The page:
529 Tajikistan 5.00 2003 est.
530 Singapore 4.80 2000 census
531 Costa Rica 4.80 NA
532 Barbados 4.80 2008 est.
533 Austria 4.70 2001 census
534 Romania 4.70 2002 census
535 Rwanda 4.60 NA
536 Curacao 4.60 2001 census
537 Chile 4.60 2002 census
538 Aruba 4.60 NA
539 Thailand 4.60 2000 census
540 Nauru 4.50 2002 census
541 Belize 4.50 2010 census
542 Philippines 4.50 2000 census
543 Taiwan 4.50 NA
544 Samoa 4.50 2001 census
545 Saint Lucia 4.50 2001 census
546 Croatia 4.40 2001 census
547 Solomon Islands 4.40 1999 census
548 Canada 4.40 2001 census
549 Switzerland 4.30 2000 census
550 Switzerland 4.30 2000 census
551 Anguilla 4.30 2001 census
552 Guyana 4.30 2002 census
553 Guyana 4.30 2002 census
554 Austria 4.20 2001 census
555 Cook Islands 4.20 2001 census
556 Burkina Faso 4.20 NA
557 Barbados 4.20 2008 est.
558 Nepal 4.20 NA
559 Ireland 4.20 2006 census
560 Slovakia 4.10 2001 census
561 Lithuania 4.10 2001 census
562 United States 4.00 2007 est.
563 Burma 4.00 NA
564 France 4.00 NA
565 United Arab Emirates 4.00 NA
566 Gibraltar 4.00 2001 census
567 Cyprus 4.00 NA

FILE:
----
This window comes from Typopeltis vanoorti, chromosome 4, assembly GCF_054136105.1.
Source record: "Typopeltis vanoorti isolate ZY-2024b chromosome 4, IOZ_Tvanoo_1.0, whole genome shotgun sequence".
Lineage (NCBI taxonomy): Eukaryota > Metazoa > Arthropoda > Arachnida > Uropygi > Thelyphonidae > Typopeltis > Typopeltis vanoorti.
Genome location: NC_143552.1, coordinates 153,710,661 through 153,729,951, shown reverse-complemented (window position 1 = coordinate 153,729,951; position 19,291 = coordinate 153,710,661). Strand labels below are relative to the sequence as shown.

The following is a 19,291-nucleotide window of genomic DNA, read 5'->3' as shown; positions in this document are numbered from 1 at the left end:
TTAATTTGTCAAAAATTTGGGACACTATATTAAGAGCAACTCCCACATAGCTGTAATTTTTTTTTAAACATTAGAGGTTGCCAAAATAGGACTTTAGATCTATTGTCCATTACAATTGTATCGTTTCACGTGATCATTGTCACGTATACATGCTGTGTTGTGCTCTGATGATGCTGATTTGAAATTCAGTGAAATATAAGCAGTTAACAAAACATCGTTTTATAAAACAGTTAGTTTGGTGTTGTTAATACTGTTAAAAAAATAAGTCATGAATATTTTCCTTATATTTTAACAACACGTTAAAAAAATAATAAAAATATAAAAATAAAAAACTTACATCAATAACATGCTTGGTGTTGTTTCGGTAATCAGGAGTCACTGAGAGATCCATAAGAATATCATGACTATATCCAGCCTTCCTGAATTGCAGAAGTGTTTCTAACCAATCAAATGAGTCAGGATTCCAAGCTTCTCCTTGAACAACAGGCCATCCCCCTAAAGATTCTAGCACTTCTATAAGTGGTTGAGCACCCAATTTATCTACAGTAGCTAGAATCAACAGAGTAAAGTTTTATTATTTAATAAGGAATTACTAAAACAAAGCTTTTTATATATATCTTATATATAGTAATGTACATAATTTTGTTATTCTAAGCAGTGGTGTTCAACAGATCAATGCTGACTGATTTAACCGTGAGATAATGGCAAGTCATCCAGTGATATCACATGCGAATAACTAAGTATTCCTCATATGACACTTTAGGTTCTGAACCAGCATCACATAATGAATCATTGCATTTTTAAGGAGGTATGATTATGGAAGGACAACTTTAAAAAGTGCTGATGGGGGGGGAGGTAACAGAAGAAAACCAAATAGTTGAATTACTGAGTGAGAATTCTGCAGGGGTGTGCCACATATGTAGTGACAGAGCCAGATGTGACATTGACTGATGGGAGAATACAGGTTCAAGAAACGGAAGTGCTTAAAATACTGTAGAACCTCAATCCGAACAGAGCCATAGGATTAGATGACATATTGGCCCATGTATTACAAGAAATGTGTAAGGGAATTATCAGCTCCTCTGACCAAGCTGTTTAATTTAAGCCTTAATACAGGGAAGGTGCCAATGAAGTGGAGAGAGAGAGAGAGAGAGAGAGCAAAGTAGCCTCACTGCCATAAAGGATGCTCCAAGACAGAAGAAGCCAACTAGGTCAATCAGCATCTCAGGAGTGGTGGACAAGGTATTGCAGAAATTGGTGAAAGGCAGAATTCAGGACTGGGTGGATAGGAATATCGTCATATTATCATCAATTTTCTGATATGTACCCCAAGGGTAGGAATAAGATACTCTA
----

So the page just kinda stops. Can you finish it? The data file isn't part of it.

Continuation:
568 Argentina 4.00 NA
569 Singapore 4.00 2000 census
570 Burma 4.00 NA
571 Cayman Islands 4.00 2007
572 Armenia 4.00 NA
573 Mongolia 4.00 2004
574 Georgia 3.90 2002 census
575 Portugal 3.90 2001 census
576 Israel 3.80 2008
577 Micronesia, Federated States Of 3.80 2000 Census
578 Cook Islands 3.80 2001 census
579 Germany 3.70 NA
580 Belize 3.70 2010 census
581 Bulgaria 3.70 2011 census
582 Nepal 3.60 NA
583 Marshall Islands 3.60 1999 census
584 Iceland 3.60 2006 est.
585 Austria 3.50 2001 census
586 Belize 3.50 2010 census
587 Slovenia 3.50 2002 census
588 Montenegro 3.50 2003 census
589 Seychelles 3.40 2002 census
590 Sao Tome And Principe 3.40 2001 census
591 Sint Maarten 3.40 2001 census
592 Indonesia 3.40 2000 census
593 Peru 3.30 2007 Census
594 Czech Republic 3.30 2001 census
595 Papua New Guinea 3.30 2000 census
596 Gibraltar 3.20 2001 census
597 Costa Rica 3.20 NA
598 Ukraine 3.20 2006 est.
599 Serbia 3.20 2002 census
600 Cayman Islands 3.20 2007
601 Slovakia 3.20 2001 census
602 Mexico 3.10 2000 census
603 Palau 3.10 2000 census
604 Chad 3.10 1993 census
605 Belize 3.10 2010 census
606 Sao Tome And Principe 3.10 2001 census
607 Uganda 3.10 2002 census